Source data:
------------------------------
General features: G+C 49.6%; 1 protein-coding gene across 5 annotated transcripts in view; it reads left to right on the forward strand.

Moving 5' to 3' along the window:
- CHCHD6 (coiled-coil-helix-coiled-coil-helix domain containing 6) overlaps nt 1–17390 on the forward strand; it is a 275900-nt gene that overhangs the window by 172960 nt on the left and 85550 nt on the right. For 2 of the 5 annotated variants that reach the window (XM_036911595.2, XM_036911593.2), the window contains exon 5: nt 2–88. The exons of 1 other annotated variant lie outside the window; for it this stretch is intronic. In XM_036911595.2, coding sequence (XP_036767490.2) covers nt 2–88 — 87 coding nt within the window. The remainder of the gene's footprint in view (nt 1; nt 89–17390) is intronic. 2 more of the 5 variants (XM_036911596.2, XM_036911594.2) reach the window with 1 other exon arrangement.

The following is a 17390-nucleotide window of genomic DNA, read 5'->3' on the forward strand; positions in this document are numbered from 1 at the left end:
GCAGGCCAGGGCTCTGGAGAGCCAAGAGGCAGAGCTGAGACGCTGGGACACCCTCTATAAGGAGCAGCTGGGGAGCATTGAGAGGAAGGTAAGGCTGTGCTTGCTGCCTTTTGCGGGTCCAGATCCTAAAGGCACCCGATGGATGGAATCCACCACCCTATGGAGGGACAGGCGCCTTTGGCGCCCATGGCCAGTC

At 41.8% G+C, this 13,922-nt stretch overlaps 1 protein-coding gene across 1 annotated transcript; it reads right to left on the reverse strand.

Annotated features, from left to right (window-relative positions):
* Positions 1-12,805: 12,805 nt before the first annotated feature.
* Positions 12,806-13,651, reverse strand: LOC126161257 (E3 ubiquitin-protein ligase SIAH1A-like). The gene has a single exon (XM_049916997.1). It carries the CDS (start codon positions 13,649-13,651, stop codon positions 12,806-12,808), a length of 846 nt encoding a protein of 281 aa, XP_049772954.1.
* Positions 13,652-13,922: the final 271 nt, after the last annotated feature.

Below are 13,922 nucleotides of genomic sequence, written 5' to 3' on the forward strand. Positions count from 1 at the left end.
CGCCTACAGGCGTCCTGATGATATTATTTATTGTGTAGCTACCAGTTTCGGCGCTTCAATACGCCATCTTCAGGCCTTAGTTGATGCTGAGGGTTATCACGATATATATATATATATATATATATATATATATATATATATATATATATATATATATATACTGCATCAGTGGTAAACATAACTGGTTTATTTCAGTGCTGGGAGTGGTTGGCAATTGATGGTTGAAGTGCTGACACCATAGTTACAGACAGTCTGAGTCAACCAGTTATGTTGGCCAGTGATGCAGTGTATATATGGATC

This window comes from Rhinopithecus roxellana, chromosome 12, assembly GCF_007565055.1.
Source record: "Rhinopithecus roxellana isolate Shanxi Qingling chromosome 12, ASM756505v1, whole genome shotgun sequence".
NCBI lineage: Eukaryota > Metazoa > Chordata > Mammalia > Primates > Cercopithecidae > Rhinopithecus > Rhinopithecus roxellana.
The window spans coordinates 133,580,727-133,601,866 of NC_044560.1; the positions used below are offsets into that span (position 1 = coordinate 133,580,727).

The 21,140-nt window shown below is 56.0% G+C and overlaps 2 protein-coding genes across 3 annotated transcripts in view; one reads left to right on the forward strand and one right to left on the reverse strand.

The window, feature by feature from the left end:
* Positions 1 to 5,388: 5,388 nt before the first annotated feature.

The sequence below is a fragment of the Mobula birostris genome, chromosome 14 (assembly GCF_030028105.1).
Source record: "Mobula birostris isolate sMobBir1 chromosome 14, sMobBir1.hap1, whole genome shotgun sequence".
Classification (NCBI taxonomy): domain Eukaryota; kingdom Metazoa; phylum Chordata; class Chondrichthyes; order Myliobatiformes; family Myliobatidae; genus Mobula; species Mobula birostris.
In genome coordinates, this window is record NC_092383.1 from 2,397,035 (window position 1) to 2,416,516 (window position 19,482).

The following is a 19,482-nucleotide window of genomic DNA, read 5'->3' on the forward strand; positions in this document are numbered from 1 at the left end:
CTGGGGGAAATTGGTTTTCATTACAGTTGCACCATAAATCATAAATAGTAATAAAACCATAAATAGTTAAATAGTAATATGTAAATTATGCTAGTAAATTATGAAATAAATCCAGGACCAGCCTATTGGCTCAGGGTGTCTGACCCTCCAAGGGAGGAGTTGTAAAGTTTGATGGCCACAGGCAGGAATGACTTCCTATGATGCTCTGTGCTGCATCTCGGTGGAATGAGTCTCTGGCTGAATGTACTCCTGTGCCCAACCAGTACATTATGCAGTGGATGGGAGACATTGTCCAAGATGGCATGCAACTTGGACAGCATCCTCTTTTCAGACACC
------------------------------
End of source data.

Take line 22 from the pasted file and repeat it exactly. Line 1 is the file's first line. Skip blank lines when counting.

Classification (NCBI taxonomy): domain Eukaryota; kingdom Metazoa; phylum Chordata; class Chondrichthyes; order Myliobatiformes; family Myliobatidae; genus Mobula; species Mobula birostris.